- Film | High End TV | TV
- Personality type:
- Providing general back up and support to Sound Crew
- Checking all stock, microphones and batteries
- Making sure that the sound department runs as smoothly as possible
Is this role right for me?
To do this role, you will need to:
- Have a basic understanding of electronics and sound recording
- Have good working knowledge of a variety of microphones and how to position them
- Have good listening skills
- Be fit and practical
- Be able to anticipate
- Have good timing
- Have precise attention to detail
- Be diplomatic and sensitive on set
- Understand the relevant health and safety laws and procedures
What does a Sound Assistant do?
Sound Assistants usually begin work on the first day of shooting, arriving on set half an hour before call time, with the Sound Crew. They help to unload the sound van, and working with the Boom Operator, check that all equipment is prepared. During rehearsals, Sound Assistants have to pay close attention in case they are required to move microphones. They may also have to help the Boom Operator to plan for difficult shots.
Sound Assistants also help to lay carpet if required to stop any unwanted noise being picked up from the studio or location floor. They make sure that headphones for checking dialogue continuity are in good working order. If there is unwanted noise during recording (talking, coughing, traffic, etc.), Sound Assistants have to deal with it as quickly and tactfully as possible so that the shooting schedule is not disrupted.
Sound Assistants help the Production Sound Mixer to attach clip microphones to actors’ clothing. They also help the Boom Operator to negotiate cables on the studio floor during recording. At the end of each shooting day, they make sure that all the sound discs containing the sound rushes are correctly packaged and labelled. They are employed until the end of the shoot, when they make sure that all equipment is carefully packed away and that any remaining sound paperwork is handed over to the production office.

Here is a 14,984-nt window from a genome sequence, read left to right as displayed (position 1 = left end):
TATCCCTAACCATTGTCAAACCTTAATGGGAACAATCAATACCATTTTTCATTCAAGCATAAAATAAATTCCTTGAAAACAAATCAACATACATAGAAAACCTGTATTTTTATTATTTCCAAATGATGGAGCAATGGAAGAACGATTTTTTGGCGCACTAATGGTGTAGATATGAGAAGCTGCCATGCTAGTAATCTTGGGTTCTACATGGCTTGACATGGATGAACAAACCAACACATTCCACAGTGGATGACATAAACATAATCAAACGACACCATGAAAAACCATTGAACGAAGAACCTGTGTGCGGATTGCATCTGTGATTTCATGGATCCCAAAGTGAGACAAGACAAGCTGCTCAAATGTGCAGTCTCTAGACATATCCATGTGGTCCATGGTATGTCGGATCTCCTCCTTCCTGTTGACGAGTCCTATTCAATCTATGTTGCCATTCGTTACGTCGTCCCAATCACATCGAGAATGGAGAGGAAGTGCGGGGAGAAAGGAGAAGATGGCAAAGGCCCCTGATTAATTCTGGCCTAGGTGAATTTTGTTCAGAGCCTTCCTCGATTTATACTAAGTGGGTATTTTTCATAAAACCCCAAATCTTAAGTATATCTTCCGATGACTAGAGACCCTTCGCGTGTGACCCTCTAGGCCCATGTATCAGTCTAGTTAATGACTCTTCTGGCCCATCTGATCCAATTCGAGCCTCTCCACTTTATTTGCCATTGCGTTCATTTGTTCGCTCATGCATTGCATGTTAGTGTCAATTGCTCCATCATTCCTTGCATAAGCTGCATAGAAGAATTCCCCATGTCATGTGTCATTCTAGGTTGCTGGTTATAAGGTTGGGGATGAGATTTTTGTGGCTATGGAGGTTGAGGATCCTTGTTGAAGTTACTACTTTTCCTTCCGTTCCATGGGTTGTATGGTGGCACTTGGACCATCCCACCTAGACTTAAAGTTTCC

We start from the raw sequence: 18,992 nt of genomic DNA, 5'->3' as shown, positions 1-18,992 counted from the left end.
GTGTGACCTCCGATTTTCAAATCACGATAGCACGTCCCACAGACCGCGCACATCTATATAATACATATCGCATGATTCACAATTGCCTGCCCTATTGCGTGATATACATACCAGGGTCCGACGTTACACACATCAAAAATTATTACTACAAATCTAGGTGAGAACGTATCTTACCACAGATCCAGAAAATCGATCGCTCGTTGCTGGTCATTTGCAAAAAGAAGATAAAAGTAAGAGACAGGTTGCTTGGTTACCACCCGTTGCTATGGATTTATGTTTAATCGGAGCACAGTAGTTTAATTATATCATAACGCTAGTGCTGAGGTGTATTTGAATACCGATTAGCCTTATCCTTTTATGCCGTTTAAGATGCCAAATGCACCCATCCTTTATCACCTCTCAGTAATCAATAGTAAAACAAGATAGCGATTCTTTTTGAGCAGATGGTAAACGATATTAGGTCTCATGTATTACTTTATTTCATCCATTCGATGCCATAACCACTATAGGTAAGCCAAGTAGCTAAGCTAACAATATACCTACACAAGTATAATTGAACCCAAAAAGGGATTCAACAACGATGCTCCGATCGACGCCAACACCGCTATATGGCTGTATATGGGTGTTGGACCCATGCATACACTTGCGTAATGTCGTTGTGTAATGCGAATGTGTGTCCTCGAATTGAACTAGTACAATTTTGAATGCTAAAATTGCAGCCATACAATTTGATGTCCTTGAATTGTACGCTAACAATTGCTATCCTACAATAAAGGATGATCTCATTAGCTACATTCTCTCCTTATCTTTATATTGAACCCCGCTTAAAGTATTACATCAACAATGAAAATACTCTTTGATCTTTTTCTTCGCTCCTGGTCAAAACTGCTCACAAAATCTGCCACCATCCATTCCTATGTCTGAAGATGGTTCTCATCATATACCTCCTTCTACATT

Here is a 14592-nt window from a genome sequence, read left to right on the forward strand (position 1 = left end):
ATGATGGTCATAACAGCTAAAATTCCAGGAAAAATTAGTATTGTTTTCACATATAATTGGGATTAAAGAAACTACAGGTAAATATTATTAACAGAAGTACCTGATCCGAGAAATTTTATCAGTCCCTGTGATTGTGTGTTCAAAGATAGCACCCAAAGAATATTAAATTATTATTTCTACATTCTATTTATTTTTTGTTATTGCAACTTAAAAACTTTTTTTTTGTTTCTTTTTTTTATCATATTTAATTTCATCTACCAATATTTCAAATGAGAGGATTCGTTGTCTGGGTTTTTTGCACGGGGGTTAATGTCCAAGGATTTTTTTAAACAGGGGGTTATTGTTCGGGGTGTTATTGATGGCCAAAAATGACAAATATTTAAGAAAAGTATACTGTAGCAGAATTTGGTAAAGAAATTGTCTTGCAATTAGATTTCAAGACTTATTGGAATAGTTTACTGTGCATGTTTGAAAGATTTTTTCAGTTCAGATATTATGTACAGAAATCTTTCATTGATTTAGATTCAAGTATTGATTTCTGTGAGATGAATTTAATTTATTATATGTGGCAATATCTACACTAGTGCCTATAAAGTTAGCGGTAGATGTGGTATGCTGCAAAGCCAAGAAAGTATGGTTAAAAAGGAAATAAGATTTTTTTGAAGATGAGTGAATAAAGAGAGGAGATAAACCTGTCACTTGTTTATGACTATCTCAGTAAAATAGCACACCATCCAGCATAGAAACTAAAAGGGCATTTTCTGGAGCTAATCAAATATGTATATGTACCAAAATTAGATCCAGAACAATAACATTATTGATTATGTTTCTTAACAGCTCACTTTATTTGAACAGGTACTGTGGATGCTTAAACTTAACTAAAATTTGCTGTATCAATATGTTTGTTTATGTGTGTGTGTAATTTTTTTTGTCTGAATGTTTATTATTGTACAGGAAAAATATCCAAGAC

On larger productions where Sound Assistants are required to swing a second boom, a Sound Trainee carries out general running duties. They also shadow the Production Sound Mixer and Boom Operator, learning while gaining invaluable on-the-job experience.
Sound Assistants usually work on a freelance basis with the same Production Sound Mixer and Boom Operator. Most Sound Assistants work on both film and television productions. The hours are long and the work often involves long periods working away from home.
Will I need a qualification
You don’t need a formal qualification but you will need specialist training in sound recording. There are many courses in sound production available at different levels. There are also some industry-led training schemes.
If you are considering taking a film production course in higher education, the following courses have been rigorously assessed by the film industry and awarded the Creative Skillset Tick for the high standard of education they provide and the degree to which they prepare you for a career in film:
What’s the best route in?
You can get started in the industry by finding a Production Sound Mixer willing to offer a junior position on their sound crew as a Sound Trainee. After two years learning on the job you’ll be ready to become a Sound Assistant. You can also work with equipment manufacturers or hire companies to learn about sound equipment and to make good industry contacts.
You could apply to be a trainee through Trainee Finder, which gives you hands-on experience in the industry and helps you build those all-important contacts that are essential when competing for a job:
Interested? Find out more...
For more information on job roles in the creative industries, take a look at Hiive's job roles website.
- Film Sound an invaluable resource for sound and film
- Sonic Arts Network
- Zaxcom For innovations in sound recording technology
- Institute of Broadcast Sound
- Association of Motion Picture Sound (AMPS)
- Association of Professional Recording Services (APRS)
- Audio Engineering Society US-based website with a thriving UK section
- Sound on Sound
- Music Tech Magazine
- Audio Media Magazine
- Sound Design: The Expressive Power of Music, Voice and Sound Effects Cinema. Edited by David Sonnenschein (Michael Wiese Productions)
- Film Sound: Theory and Practice by Elizabeth Weis and John Belton (Columbia University Press)
- Audio-Vision : Sound on Screen by Michael Chion (Columbia University Press)